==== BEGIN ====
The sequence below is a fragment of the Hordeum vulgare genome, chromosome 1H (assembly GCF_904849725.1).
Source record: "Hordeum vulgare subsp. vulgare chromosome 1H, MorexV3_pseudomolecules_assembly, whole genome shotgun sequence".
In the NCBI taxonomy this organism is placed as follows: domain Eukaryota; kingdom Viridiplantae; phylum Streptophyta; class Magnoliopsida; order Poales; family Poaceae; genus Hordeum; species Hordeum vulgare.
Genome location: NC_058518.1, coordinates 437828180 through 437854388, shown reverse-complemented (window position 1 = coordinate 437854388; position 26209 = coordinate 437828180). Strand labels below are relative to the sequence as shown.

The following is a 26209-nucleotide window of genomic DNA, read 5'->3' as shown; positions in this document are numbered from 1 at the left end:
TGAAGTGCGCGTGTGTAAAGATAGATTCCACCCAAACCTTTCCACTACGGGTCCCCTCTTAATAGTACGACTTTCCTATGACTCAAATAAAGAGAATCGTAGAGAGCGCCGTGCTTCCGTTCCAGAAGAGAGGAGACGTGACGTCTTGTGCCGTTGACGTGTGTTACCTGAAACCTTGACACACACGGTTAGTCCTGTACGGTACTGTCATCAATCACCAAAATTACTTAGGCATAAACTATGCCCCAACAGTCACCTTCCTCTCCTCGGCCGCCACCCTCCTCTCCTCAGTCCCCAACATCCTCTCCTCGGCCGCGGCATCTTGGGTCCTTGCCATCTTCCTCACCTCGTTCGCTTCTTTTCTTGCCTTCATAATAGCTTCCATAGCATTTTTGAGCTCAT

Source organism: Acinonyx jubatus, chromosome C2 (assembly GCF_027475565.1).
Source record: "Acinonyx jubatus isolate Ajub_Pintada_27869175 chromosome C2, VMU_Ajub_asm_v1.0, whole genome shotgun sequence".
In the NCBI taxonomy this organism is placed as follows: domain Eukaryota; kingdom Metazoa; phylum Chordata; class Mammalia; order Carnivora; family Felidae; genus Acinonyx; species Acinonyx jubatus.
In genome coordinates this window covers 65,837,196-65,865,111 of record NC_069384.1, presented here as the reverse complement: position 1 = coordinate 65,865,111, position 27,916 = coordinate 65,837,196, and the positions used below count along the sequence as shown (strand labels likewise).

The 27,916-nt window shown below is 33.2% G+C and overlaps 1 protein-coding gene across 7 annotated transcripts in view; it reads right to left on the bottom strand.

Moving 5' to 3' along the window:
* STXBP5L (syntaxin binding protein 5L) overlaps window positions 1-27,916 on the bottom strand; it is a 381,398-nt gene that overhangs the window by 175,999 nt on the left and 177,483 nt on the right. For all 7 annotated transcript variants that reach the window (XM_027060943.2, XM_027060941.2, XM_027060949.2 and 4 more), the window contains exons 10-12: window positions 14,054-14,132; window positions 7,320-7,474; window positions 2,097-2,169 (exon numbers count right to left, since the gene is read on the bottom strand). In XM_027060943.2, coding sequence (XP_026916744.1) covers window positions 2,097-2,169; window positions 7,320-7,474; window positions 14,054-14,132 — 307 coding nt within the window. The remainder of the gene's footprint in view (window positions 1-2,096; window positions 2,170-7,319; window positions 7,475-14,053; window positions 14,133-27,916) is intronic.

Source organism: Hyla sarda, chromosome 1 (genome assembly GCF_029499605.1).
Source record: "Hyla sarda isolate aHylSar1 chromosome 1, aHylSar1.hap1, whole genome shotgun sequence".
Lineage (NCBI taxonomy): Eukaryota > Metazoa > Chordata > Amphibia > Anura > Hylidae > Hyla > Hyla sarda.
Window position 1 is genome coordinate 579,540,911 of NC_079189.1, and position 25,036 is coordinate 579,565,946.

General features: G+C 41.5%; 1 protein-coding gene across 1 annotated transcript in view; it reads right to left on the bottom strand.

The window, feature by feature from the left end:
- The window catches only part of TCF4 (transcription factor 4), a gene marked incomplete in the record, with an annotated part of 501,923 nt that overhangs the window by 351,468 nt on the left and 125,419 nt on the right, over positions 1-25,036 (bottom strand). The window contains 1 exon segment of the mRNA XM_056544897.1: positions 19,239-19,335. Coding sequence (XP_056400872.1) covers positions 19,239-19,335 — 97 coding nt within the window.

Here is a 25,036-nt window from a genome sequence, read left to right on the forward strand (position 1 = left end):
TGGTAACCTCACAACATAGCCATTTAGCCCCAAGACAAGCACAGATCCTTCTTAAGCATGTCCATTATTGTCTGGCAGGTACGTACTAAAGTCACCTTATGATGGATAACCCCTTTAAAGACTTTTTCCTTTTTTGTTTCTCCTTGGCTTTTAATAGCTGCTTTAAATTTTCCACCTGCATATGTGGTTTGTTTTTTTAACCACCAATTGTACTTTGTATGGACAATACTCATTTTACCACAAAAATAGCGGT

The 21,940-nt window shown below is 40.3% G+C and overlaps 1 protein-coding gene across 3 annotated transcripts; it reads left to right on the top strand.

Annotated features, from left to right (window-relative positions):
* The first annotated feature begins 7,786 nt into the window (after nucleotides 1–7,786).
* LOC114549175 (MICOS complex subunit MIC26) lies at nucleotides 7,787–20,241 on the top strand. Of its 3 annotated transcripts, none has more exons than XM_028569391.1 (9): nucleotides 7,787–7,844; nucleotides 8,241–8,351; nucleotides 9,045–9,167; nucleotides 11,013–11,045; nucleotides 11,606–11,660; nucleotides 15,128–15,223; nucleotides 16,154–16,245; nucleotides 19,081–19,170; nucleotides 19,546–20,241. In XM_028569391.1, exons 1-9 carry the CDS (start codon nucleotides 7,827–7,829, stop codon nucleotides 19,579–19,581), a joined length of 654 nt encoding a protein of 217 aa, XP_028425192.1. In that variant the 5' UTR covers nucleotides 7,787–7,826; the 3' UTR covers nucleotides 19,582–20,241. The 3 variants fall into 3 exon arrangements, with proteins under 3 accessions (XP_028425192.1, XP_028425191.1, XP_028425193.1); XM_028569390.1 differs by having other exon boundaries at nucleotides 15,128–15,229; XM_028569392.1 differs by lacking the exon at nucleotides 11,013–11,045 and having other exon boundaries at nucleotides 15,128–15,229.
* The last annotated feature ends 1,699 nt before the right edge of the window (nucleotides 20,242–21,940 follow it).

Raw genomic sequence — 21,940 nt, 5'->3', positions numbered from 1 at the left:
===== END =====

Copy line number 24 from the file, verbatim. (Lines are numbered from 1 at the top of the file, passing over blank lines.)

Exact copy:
Annotated features, from left to right (window-relative positions):